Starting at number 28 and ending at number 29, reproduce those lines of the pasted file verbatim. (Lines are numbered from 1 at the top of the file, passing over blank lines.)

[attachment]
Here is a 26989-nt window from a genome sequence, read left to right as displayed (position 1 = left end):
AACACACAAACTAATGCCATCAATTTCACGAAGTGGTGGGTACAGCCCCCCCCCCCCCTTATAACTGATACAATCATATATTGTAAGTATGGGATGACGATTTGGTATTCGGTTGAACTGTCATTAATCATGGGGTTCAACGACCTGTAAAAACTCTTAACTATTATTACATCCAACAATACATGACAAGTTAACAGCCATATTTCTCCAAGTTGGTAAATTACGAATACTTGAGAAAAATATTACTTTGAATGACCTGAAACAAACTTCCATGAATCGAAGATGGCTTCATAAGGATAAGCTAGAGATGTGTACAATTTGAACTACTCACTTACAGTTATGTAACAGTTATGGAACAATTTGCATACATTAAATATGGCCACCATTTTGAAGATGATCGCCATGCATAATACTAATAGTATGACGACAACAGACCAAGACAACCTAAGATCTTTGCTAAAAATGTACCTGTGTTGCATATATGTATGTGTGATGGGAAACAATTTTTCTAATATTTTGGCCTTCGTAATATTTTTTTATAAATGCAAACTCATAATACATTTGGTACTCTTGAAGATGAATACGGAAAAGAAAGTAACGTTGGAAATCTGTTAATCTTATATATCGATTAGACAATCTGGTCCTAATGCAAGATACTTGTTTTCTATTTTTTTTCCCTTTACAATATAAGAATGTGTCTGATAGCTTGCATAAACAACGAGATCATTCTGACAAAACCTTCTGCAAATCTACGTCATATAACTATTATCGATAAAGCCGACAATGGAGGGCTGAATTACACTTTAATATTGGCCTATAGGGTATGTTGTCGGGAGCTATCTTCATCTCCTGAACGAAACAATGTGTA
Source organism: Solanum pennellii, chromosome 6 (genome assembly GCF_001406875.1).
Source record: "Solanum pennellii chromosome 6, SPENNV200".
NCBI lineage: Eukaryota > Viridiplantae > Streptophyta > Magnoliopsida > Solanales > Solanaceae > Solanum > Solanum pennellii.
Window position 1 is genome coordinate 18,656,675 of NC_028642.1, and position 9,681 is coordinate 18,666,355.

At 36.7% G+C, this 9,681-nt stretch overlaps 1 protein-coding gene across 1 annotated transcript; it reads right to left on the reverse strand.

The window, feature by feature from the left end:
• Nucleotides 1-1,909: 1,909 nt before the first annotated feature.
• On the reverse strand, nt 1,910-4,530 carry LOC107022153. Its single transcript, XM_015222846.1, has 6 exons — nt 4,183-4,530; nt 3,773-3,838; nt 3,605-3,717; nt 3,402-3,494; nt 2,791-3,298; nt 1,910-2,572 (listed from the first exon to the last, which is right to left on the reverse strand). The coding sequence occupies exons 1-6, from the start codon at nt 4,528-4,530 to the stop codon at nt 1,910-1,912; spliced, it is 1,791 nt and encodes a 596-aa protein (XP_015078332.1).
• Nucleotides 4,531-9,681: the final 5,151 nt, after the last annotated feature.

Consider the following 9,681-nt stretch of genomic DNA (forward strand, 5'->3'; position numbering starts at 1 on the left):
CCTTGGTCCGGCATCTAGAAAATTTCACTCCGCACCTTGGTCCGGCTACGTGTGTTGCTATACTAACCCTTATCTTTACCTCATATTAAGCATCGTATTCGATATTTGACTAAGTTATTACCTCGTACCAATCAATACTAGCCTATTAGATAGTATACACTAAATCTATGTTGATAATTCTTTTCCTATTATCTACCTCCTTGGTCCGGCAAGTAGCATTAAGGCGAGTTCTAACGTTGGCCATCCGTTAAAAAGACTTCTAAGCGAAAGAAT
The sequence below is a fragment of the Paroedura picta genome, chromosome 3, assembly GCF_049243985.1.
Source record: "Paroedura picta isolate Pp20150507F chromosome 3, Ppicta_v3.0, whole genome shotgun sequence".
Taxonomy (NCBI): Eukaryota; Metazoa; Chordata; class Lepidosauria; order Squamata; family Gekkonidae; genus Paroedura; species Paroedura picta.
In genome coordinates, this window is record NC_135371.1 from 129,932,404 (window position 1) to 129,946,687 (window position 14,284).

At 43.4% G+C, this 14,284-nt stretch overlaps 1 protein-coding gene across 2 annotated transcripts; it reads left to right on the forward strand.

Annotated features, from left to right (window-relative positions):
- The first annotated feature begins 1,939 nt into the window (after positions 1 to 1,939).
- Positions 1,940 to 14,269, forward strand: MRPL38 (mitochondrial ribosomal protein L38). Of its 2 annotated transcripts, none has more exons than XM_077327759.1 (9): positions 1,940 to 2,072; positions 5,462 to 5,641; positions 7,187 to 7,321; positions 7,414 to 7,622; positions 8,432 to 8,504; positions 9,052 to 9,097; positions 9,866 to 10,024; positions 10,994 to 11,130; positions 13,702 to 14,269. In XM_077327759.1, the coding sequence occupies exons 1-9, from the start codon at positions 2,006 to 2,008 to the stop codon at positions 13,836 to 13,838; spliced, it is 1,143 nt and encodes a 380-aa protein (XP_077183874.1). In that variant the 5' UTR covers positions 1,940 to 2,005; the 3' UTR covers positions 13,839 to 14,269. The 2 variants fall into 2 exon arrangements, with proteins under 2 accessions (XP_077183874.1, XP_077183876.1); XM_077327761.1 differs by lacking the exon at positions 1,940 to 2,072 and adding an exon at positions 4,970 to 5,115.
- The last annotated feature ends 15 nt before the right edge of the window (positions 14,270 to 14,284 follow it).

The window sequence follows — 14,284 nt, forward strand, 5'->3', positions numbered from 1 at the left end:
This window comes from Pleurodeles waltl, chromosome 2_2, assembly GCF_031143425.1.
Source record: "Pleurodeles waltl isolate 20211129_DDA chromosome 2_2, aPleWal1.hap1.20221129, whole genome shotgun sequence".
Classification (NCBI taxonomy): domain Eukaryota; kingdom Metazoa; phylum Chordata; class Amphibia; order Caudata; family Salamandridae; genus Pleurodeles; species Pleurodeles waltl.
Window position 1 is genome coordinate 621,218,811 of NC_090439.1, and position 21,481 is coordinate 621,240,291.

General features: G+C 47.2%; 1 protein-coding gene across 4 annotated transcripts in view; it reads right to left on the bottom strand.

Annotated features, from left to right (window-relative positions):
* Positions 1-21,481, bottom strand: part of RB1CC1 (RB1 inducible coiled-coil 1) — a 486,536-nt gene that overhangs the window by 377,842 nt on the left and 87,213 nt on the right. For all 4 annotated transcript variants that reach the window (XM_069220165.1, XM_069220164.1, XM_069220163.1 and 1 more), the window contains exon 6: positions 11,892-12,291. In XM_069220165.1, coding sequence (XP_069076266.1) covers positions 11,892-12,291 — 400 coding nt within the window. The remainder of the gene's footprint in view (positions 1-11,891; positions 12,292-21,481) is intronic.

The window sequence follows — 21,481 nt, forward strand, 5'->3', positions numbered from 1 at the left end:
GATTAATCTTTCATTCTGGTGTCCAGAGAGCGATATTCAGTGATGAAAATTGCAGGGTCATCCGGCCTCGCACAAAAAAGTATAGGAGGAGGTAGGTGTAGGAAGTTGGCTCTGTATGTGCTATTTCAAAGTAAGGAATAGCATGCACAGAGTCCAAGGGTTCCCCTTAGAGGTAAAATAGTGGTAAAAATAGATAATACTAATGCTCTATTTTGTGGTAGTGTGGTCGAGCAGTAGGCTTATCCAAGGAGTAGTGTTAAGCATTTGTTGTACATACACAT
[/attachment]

General features: G+C 47.2%; 1 protein-coding gene across 4 annotated transcripts in view; it reads right to left on the bottom strand.

Annotated features, from left to right (window-relative positions):